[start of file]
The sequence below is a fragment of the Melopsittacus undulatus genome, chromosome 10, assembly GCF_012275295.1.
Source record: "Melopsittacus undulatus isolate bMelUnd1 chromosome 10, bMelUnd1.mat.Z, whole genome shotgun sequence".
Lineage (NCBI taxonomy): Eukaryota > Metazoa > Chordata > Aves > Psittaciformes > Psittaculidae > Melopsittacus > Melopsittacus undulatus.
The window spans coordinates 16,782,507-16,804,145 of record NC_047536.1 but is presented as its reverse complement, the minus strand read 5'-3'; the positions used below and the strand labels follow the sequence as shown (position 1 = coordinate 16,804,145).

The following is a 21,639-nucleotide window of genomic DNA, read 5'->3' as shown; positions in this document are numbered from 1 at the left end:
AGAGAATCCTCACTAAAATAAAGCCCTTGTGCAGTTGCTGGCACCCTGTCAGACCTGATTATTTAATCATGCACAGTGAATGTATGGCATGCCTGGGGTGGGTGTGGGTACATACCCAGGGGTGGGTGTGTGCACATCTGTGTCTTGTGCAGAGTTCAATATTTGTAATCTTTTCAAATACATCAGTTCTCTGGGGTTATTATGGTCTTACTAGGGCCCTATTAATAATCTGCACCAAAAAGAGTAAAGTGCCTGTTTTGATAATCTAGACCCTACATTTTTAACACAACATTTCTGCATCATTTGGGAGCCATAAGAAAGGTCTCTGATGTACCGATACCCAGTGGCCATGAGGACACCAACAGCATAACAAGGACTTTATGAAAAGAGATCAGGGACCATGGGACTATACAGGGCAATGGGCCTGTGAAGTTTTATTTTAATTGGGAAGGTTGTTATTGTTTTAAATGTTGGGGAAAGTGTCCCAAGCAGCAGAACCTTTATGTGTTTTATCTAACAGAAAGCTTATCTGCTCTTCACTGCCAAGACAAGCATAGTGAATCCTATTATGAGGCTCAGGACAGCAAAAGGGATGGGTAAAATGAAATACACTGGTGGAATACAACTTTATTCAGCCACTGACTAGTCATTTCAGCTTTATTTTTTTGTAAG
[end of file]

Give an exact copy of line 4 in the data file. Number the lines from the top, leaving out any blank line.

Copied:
The window spans coordinates 16,782,507-16,804,145 of record NC_047536.1 but is presented as its reverse complement, the minus strand read 5'-3'; the positions used below and the strand labels follow the sequence as shown (position 1 = coordinate 16,804,145).